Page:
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SHORT TITLE Capital Outlay to Tribal Infrastructure Fund
SB 18/aSFC/aSFl#1
REVENUE (dollars in thousands)
Estimated Revenue
or Non-Rec
See fiscal section
(Parenthesis ( ) Indicate Revenue Decreases)
LFC Files
Responses Received From
Department of Finance and Administration (DFA)
Indian Affairs Department (IAD)
NM Aging and Long Term Services Department
Synopsis of SFl#1 Amendment
The reference to Chapter 1 noted in the SFC amendment comments below is changed to
Chapter 2.
Synopsis of SFC Amendment
The location of the changes is changed from Laws 2006, chapter 111, Section 76 to Laws
2007, Chapter 1, Section 2. The reference to Chapter 1 is probably a mistake since
Chapter 1 is the “Feed Bill". However, the next line references Laws 2007, Chapter 2
which is Senate Bill 710, a capital bill and probably the correct reference.
Section 2. Laws 2007 Chapter 2 Section 1 is changed to read.
A. Except as otherwise provided in this section or another section of this act, the unexpended
balance of an appropriation made in this act from the general fund shall revert to the
originating fund as follows:
Senate Bill 18/aSFC/aSFl#1 – Page
(1) for projects for which appropriations were made to match federal grants, six months
after completion of the project;
(2) for projects for which appropriations were made to purchase vehicles, emergency
vehicles or other vehicles that require special equipment, heavy equipment,
educational technology or equipment or furniture that is not related to a more
inclusive construction or renovation project, at the end of the fiscal year two years
following the fiscal year in which the appropriation was made for the purchase; and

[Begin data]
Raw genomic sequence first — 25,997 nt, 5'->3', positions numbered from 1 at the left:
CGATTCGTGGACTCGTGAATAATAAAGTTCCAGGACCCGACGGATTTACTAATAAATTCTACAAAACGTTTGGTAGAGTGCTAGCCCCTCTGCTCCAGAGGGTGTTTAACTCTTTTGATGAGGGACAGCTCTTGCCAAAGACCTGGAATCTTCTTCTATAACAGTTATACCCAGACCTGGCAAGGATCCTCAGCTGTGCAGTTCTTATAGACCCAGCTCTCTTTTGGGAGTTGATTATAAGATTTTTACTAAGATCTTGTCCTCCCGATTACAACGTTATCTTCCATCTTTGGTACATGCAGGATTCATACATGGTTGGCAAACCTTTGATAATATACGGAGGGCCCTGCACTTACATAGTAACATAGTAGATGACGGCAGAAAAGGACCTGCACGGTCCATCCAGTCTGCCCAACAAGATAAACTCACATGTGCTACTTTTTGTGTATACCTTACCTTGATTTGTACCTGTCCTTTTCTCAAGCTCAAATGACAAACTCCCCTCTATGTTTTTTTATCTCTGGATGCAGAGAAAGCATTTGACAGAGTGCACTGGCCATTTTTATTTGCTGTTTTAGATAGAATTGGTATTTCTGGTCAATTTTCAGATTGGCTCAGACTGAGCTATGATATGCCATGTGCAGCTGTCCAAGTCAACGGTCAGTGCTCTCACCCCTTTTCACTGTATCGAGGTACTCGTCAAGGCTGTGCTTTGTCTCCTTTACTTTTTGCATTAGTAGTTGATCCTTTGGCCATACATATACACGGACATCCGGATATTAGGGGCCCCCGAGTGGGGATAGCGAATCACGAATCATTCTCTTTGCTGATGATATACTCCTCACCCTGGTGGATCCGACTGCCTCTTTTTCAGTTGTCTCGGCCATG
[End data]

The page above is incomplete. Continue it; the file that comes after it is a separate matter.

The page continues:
(3) for all other projects for which appropriations were made, within six months of
completion of the project, but no later than the end of fiscal year 2011.
B. Upon certification by an agency that money from the general fund is needed for a purpose
specified in this act, the secretary of finance and administration shall disburse such amount of
the appropriation for that project as is necessary to meet that need.
C. Except for appropriations to the capital program fund, money from appropriations made in
this act shall not be used to pay indirect project costs.
D. The unexpended balance of an appropriation made from The general fund or other state fund,
including changes to prior appropriations, to the Indian affairs department or the aging and
long-term services department for projects located on lands of an Indian nation, tribe or
pueblo, including projects that have been Reauthorized, shall revert in a time frame set forth
in Subsection A of this section to the tribal infrastructure project fund
[D.] E. For the purpose of this section, "unexpended balance" means the remainder of an
appropriation after reserving for unpaid costs and expenses covered by binding written
obligations to third parties.
The analysis of the original should still apply since the funds do not revert to the original fund
but rather the tribal infrastructure fund.
Synopsis of Original Bill
Senate Bill 18 amends the Laws of New Mexico 2006, Chapter 111, Section 76 to allow
unexpended or unencumbered capital outlay appropriations for tribal-related projects to revert to
the Tribal Infrastructure Project Fund (“Project Fund"). Reversions to the Project Fund would
only occur for appropriations in that specific bill, both original and reauthorized, made to the
Indian Affairs Department (“IAD") or to the Aging and Long-Term Services Department